And fired the shot heard round the world…
April 19, 1775
What made the farmers fight in 1775? Judge Millen Chamberlain in 1842, when he was twenty-one, interviewed Captain Preston, a ninety-year-old veteran of the Concord fight: “Did you take up arms against intolerable oppression?” he asked.
“Oppression?” replied the old man. “I didn’t feel them.”
“What, were you not oppressed by the Stamp Act?”
“I never saw one of those stamps. I certainly never paid a penny for one of them.”
“Well, what then about the tea tax?”
“I never drank a drop of the stuff; the boys threw it all overboard.”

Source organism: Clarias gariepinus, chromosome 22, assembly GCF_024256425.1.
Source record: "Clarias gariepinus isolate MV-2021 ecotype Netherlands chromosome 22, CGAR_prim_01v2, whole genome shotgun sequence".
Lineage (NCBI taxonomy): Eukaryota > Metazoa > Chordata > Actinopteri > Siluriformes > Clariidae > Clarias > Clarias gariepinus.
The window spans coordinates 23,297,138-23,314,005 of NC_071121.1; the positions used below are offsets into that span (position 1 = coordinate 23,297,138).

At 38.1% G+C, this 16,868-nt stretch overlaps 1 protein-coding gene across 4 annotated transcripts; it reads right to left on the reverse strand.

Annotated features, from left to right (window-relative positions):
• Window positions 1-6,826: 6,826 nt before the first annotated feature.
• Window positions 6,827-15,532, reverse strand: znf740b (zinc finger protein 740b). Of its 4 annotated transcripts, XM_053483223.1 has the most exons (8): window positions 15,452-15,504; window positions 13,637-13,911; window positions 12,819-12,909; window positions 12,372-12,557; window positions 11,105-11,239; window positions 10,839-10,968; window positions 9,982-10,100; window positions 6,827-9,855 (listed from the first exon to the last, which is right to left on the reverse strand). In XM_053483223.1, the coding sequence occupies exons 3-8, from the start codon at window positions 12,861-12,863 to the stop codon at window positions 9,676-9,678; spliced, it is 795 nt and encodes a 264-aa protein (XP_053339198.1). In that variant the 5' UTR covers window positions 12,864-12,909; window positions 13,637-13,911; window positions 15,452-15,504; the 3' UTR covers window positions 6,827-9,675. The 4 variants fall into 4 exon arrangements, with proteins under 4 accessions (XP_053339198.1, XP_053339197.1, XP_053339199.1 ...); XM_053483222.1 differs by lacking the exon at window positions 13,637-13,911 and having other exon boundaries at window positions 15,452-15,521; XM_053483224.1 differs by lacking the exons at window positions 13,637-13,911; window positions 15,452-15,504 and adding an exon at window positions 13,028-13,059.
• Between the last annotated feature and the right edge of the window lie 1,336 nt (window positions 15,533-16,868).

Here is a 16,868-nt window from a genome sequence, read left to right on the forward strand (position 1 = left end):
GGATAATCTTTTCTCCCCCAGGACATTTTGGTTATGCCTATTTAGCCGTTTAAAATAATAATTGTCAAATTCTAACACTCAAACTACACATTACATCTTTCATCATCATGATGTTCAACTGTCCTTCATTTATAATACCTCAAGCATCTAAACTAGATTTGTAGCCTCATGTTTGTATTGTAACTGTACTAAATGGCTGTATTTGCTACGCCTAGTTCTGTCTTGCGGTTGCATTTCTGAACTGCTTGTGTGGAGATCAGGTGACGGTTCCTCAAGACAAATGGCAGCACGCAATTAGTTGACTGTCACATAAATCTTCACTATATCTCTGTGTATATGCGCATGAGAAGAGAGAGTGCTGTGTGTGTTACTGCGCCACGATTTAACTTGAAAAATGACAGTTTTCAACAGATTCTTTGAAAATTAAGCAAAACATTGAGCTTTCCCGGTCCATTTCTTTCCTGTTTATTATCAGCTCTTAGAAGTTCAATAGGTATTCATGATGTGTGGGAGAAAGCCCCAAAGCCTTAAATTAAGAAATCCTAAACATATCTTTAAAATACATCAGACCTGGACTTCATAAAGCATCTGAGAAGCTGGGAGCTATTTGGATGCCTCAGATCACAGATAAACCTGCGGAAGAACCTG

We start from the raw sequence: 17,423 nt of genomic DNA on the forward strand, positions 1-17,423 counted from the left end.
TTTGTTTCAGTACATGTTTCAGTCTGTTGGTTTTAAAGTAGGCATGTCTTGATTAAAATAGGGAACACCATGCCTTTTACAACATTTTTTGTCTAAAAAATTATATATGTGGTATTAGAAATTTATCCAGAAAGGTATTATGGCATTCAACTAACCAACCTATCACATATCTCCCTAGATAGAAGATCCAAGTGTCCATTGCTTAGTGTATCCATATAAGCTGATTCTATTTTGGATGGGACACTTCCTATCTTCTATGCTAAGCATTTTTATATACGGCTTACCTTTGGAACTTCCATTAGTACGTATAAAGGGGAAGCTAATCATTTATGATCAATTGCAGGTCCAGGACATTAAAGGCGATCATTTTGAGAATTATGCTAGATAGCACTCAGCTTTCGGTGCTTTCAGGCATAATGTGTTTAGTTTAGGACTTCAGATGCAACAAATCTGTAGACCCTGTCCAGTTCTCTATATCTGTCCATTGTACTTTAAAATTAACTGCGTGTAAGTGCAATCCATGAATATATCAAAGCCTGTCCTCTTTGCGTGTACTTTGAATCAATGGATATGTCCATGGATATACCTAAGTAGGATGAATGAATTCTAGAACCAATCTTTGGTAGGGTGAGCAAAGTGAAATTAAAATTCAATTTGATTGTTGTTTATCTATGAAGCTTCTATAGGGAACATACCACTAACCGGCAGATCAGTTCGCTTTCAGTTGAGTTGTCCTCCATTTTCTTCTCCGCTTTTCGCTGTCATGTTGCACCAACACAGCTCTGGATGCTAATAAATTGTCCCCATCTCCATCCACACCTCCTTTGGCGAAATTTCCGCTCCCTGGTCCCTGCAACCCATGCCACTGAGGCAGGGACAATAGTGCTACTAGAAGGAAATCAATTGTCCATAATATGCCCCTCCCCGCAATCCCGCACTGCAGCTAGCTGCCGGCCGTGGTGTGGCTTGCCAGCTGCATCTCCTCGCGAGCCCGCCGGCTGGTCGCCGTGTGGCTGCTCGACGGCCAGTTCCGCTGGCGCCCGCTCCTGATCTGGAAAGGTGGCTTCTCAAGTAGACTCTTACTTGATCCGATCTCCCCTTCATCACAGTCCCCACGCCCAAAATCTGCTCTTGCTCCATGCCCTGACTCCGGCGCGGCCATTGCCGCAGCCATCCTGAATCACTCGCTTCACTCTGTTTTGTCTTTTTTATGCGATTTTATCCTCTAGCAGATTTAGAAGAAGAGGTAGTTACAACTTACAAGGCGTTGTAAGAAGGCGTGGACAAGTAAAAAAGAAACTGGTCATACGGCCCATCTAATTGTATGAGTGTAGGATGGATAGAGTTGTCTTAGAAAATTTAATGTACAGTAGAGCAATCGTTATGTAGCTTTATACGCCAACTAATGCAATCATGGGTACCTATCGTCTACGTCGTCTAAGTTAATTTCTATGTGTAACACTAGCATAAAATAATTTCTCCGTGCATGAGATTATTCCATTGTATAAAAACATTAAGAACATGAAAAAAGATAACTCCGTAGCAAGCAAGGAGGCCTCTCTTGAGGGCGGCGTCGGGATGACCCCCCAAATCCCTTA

“Then I suppose you had been reading Harington or Sidney and Locke about the eternal principles of liberty?”
“Never heard of ’em. We read only the Bible, the Catechism, Watts’ Psalms and Hymns, and the Amanac.”
“Well, then, what was the matter? And what did you mean in going to the fight?”
“Young man, what we meant in going for those redcoats was this: we always had governed ourselves, and we always meant to. They didn’t mean we should.“
The Oxford History of the American People by Samuel Eliot Morison (212-213).